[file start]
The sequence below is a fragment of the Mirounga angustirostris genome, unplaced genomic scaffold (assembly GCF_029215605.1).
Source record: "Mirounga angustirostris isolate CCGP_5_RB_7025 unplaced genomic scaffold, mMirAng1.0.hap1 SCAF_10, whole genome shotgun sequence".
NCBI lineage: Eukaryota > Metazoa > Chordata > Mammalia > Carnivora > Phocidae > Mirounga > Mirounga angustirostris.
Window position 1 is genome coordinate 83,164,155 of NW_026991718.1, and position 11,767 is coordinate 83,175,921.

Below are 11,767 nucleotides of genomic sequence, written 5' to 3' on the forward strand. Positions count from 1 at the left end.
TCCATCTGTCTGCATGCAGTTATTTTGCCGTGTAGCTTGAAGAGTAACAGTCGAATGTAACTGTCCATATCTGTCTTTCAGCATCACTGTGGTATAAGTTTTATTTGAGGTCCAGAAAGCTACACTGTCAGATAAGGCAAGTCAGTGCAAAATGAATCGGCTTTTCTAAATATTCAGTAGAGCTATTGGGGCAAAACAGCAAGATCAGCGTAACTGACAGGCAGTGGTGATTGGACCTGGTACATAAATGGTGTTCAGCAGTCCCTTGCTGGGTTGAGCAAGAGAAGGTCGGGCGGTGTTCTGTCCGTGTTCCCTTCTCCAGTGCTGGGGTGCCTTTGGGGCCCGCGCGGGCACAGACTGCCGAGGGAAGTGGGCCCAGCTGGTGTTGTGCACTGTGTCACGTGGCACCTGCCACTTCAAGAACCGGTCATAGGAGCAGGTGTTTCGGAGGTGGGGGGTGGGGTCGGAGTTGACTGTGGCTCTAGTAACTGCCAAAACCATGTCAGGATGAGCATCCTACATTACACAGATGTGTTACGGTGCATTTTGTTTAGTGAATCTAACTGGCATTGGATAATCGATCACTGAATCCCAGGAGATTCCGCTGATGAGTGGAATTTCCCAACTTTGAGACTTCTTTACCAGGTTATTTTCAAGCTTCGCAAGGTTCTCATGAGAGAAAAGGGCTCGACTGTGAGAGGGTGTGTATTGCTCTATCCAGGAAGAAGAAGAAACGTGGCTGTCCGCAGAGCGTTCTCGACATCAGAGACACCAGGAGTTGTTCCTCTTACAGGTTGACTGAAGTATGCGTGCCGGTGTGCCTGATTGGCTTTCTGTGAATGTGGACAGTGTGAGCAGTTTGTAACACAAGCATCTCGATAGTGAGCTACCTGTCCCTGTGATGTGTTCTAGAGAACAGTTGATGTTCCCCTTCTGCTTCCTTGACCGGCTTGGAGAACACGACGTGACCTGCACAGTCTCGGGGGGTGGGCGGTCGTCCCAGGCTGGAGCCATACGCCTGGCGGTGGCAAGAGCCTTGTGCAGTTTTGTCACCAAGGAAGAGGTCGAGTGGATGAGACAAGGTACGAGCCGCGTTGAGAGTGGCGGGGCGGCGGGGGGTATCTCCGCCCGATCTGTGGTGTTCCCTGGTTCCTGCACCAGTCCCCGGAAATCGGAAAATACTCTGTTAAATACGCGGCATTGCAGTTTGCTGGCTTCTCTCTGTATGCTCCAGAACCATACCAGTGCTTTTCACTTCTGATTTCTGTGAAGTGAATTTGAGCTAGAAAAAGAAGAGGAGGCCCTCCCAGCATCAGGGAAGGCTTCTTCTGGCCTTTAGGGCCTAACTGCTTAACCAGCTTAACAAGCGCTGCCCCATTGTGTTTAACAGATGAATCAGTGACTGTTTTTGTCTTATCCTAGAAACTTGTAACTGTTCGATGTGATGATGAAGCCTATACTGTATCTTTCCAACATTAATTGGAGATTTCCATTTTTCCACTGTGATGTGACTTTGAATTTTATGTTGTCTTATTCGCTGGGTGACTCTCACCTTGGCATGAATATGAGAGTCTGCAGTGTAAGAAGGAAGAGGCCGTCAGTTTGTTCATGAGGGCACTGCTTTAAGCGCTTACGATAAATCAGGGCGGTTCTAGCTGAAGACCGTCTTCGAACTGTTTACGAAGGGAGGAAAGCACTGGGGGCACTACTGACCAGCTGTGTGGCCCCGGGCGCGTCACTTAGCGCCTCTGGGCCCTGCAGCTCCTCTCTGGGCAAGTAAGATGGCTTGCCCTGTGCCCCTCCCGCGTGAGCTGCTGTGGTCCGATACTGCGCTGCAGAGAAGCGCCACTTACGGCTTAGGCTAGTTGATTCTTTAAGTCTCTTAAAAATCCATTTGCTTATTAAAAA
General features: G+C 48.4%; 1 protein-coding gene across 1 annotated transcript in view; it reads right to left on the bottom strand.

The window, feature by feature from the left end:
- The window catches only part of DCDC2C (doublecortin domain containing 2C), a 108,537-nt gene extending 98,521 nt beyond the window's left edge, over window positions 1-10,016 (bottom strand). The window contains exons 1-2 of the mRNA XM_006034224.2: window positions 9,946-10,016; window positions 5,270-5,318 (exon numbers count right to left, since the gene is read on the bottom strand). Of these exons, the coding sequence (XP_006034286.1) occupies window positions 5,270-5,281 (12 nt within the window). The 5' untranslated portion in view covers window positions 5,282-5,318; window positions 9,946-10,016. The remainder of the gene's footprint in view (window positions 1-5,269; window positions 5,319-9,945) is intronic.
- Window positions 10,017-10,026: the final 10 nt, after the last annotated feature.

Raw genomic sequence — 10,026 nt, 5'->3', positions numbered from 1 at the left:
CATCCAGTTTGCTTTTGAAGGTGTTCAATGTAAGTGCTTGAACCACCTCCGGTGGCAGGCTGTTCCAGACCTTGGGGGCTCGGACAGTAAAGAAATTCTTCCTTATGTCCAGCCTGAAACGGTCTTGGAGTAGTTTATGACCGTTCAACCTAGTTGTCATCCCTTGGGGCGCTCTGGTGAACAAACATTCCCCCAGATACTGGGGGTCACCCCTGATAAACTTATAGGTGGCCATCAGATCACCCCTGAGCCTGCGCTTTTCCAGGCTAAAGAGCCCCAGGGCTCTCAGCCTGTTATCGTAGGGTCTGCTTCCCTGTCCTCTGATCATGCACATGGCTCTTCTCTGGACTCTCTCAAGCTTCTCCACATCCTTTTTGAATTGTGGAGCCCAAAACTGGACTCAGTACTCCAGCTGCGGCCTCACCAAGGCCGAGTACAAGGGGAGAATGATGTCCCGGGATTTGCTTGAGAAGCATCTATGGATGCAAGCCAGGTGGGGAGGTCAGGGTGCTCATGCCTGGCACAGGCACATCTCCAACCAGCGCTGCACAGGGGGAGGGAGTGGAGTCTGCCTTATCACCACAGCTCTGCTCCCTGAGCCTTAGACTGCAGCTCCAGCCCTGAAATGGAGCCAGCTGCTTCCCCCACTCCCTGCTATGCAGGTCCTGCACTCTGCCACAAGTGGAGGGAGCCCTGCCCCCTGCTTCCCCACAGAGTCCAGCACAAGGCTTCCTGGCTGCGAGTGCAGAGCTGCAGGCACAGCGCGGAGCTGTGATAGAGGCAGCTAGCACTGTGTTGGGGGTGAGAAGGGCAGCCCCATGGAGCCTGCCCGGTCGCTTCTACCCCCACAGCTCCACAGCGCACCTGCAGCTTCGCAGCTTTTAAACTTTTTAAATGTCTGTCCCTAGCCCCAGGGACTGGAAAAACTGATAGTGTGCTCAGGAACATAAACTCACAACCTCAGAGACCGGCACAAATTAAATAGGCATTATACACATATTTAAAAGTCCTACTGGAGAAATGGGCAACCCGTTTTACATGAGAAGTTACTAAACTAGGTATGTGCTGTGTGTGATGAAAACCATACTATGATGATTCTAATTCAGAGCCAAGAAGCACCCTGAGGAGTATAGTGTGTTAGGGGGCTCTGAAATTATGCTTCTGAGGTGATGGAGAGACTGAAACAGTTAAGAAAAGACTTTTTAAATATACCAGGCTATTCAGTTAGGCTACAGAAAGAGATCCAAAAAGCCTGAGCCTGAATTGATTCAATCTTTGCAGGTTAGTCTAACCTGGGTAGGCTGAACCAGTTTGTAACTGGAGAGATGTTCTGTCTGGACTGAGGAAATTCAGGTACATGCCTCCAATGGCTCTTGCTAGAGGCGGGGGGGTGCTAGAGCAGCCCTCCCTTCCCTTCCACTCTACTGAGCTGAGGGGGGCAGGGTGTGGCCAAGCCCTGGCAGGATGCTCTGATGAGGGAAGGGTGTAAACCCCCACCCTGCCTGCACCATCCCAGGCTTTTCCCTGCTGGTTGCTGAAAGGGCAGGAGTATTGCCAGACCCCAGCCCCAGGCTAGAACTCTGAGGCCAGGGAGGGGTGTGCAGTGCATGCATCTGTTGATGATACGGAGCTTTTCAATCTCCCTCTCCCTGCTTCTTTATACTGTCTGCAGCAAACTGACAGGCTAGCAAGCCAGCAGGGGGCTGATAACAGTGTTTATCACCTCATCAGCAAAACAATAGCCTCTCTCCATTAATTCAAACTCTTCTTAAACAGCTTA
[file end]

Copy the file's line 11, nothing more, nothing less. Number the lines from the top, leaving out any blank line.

Raw genomic sequence — 10,026 nt, 5'->3', positions numbered from 1 at the left: